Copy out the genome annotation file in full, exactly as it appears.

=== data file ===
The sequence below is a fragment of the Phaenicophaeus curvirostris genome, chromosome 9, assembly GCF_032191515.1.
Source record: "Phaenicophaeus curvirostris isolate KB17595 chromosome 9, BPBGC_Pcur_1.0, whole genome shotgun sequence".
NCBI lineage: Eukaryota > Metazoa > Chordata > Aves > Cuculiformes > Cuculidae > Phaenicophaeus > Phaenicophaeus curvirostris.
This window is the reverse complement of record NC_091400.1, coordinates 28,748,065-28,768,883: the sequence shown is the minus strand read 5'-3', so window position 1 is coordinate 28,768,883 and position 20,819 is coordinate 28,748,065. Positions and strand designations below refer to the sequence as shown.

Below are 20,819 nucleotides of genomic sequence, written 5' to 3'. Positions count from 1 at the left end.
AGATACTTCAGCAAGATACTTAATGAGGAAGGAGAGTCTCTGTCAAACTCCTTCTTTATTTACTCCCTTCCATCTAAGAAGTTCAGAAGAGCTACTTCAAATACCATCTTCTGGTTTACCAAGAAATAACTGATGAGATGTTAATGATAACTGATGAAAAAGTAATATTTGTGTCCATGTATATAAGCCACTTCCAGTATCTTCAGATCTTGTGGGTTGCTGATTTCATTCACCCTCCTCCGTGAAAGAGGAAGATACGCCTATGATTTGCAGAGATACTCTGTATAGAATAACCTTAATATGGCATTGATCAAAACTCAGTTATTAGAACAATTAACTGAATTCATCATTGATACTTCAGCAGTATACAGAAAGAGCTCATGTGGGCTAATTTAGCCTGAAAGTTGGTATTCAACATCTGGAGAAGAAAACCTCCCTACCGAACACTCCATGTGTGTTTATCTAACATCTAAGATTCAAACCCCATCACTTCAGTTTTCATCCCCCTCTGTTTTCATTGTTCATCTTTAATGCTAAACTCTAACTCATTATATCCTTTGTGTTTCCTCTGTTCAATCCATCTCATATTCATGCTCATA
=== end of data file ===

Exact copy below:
The sequence below is a fragment of the Phaenicophaeus curvirostris genome, chromosome 9, assembly GCF_032191515.1.
Source record: "Phaenicophaeus curvirostris isolate KB17595 chromosome 9, BPBGC_Pcur_1.0, whole genome shotgun sequence".
NCBI lineage: Eukaryota > Metazoa > Chordata > Aves > Cuculiformes > Cuculidae > Phaenicophaeus > Phaenicophaeus curvirostris.
This window is the reverse complement of record NC_091400.1, coordinates 28,748,065-28,768,883: the sequence shown is the minus strand read 5'-3', so window position 1 is coordinate 28,768,883 and position 20,819 is coordinate 28,748,065. Positions and strand designations below refer to the sequence as shown.

Below are 20,819 nucleotides of genomic sequence, written 5' to 3'. Positions count from 1 at the left end.
AGATACTTCAGCAAGATACTTAATGAGGAAGGAGAGTCTCTGTCAAACTCCTTCTTTATTTACTCCCTTCCATCTAAGAAGTTCAGAAGAGCTACTTCAAATACCATCTTCTGGTTTACCAAGAAATAACTGATGAGATGTTAATGATAACTGATGAAAAAGTAATATTTGTGTCCATGTATATAAGCCACTTCCAGTATCTTCAGATCTTGTGGGTTGCTGATTTCATTCACCCTCCTCCGTGAAAGAGGAAGATACGCCTATGATTTGCAGAGATACTCTGTATAGAATAACCTTAATATGGCATTGATCAAAACTCAGTTATTAGAACAATTAACTGAATTCATCATTGATACTTCAGCAGTATACAGAAAGAGCTCATGTGGGCTAATTTAGCCTGAAAGTTGGTATTCAACATCTGGAGAAGAAAACCTCCCTACCGAACACTCCATGTGTGTTTATCTAACATCTAAGATTCAAACCCCATCACTTCAGTTTTCATCCCCCTCTGTTTTCATTGTTCATCTTTAATGCTAAACTCTAACTCATTATATCCTTTGTGTTTCCTCTGTTCAATCCATCTCATATTCATGCTCATA